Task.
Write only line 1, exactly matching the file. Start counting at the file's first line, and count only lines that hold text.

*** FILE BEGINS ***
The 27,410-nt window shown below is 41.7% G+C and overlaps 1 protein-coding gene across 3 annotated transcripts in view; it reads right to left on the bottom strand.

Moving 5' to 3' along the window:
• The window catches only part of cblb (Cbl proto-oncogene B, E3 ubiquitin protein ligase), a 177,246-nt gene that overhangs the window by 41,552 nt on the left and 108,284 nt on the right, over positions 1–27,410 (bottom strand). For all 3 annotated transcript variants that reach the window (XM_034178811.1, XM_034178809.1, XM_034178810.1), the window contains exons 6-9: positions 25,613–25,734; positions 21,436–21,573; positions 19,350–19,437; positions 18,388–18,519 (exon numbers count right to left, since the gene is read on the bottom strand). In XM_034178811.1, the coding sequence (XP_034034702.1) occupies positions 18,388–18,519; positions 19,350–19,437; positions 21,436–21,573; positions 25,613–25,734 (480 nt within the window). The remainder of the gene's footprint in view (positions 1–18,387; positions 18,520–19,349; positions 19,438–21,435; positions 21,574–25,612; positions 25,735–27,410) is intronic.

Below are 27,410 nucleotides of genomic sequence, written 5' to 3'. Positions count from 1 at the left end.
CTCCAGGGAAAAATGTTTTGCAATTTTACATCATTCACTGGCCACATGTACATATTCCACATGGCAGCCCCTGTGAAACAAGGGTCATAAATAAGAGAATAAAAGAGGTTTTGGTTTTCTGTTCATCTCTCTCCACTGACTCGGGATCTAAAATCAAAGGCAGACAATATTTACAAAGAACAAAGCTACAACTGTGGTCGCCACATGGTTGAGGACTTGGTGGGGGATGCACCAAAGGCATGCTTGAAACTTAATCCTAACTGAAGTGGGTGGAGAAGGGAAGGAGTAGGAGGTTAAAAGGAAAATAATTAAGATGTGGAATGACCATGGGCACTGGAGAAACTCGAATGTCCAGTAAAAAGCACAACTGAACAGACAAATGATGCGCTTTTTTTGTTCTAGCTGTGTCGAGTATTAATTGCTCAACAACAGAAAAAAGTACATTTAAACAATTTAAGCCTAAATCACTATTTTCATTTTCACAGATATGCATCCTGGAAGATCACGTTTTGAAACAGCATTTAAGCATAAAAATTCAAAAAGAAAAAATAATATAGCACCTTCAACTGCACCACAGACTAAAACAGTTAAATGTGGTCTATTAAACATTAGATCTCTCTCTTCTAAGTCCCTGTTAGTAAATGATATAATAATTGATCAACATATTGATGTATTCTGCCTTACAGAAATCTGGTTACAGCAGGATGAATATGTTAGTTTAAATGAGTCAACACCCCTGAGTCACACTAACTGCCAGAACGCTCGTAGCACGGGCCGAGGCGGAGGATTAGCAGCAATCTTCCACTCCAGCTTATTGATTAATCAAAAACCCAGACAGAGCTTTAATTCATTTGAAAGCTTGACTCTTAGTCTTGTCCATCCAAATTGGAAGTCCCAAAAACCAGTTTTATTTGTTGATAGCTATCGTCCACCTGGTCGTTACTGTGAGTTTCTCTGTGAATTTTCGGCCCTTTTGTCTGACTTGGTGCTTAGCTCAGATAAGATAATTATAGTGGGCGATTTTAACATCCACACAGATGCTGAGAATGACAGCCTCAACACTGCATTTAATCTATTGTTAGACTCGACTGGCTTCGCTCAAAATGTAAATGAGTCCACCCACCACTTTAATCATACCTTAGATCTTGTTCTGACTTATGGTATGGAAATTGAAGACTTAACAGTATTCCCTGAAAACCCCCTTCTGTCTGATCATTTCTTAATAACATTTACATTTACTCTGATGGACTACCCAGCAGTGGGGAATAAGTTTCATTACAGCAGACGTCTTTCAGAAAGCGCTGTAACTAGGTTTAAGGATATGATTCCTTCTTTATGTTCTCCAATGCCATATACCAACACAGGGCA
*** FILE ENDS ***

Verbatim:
The 27,410-nt window shown below is 41.7% G+C and overlaps 1 protein-coding gene across 3 annotated transcripts in view; it reads right to left on the bottom strand.